Begun in 1163, the Gothic cathedral was completed in 1345 at a cost impossible to fathom.

Will Notre-Dame be restored? Would the French government sustain such an expense for an expected lengthy restoration? 

If there is a model of hope for a resurrection of the edifice it can be found at Peterhof Palace in St. Petersburg, Russia. Built by Tsar Peter the Great on the shore of the Baltic Sea in the early part of the 18th century, Peterhof’s elaborate gardens, fountains and buildings were largely ravaged by the invading German army in 1941. Restoration began at the end of World War II and lasted through decades. Gilda and I can attest to its beauty. 

In Barcelona, the Sagrada Familia (“holy family”) Church is slated for completion in 2026. Construction began in 1882, but did not take on its current design until Antoni Gaudi took over as architectural director in 1884. Gaudi died in 1926 with only 20% of the project complete. Gilda liked it when we saw it about 15 yers ago. I didn't warm to it.

These days the French are not a particularly religious people. But the importance of Notre-Dame transcends beliefs. When the shock of the blaze is reduced to embers, a burning desire to rekindle national pride will fuel a revival of the grande dame of Paris.

Wednesday, April 10, 2019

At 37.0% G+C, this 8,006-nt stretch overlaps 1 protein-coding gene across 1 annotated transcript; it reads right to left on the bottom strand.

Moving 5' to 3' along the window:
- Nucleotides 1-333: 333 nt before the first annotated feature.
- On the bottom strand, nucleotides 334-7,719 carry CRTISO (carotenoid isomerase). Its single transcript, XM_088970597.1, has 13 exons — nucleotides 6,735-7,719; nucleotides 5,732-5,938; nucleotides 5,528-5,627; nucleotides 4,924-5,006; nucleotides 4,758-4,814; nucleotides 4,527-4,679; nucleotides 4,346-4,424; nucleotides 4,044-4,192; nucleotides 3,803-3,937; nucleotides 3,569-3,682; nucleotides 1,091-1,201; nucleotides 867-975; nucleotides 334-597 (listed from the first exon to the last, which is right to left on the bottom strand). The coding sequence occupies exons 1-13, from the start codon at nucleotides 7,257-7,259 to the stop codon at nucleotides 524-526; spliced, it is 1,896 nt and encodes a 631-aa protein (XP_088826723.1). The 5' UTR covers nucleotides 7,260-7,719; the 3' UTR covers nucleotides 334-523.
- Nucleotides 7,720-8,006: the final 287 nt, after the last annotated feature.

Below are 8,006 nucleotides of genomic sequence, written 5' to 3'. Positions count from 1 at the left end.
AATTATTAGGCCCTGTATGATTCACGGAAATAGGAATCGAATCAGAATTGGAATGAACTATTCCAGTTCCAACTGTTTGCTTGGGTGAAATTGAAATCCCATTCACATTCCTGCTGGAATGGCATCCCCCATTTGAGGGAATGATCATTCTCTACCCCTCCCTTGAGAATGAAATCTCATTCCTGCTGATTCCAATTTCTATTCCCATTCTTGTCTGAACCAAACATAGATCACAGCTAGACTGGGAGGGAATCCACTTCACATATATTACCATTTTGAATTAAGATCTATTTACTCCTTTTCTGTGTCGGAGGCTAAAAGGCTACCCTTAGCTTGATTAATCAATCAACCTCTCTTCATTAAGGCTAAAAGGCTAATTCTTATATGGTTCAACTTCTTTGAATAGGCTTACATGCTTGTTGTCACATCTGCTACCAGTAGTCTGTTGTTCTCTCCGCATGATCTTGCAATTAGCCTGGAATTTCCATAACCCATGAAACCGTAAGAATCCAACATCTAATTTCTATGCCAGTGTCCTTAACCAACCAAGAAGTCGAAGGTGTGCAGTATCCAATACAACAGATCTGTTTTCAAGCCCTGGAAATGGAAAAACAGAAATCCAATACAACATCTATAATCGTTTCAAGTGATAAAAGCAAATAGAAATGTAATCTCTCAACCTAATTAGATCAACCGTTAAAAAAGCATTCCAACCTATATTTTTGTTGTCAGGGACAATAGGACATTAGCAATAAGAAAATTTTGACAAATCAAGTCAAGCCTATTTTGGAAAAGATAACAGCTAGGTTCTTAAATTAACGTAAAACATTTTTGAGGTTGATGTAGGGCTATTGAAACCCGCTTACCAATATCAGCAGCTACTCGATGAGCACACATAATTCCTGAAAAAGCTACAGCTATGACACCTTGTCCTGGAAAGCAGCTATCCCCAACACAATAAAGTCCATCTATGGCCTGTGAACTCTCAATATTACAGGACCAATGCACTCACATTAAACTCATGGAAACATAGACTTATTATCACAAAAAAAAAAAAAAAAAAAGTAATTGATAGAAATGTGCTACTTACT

Sharing Voices in a Chorus


On the eve of the 10th day from Wednesday, April 10, Jews the world over will sit down to a seder commemorating the exodus from Egypt more than 3,000 years ago. It has become a festival of nationhood, a symbol of freedom from oppression and bondage, a reminder that they should treat the strangers among them with dignity and fairness because, as it is written in Deuteronomy 10:18-19, God “befriends the stranger, providing him with food and clothing. You too must befriend the stranger, for you were strangers in the land of Egypt.”

How far we Americans—Jews and non Jews—have come from this biblical ideal. 

Days after celebrating Purim, the holiday that rejoices in the foiling of Haman’s plot to annihilate all Jews inside the Persian empire because they were different, and days before the Passover holiday when Jews became refugees seeking a new life, the Trump administration has vigorously renewed its attack on legal asylum seekers. 

Trump has claimed there is no room in the United States for all the asylum seekers. He made that argument before a gathering of the Republican Jewish Coalition in Las Vegas (on Saturday, the Jewish Sabbath, of all days). Of course, his facts were wrong (https://nyti.ms/2UpZ1hF).

Reportedly, the purge of officials at the Department of Homeland Security in favor of those who would implement a more repressive immigration policy has been championed by Stephen Miller, himself a great grandson of a Jewish refugee fleeing pogroms in Belarus. How shameful. Miller is a modern day Torquemada, whose medieval family converted from Judaism to Catholicism. Torquemada became a priest and led the Spanish Inquisition against Moslems and Jews who converted but were suspected of less than complete adherence to Catholic practices.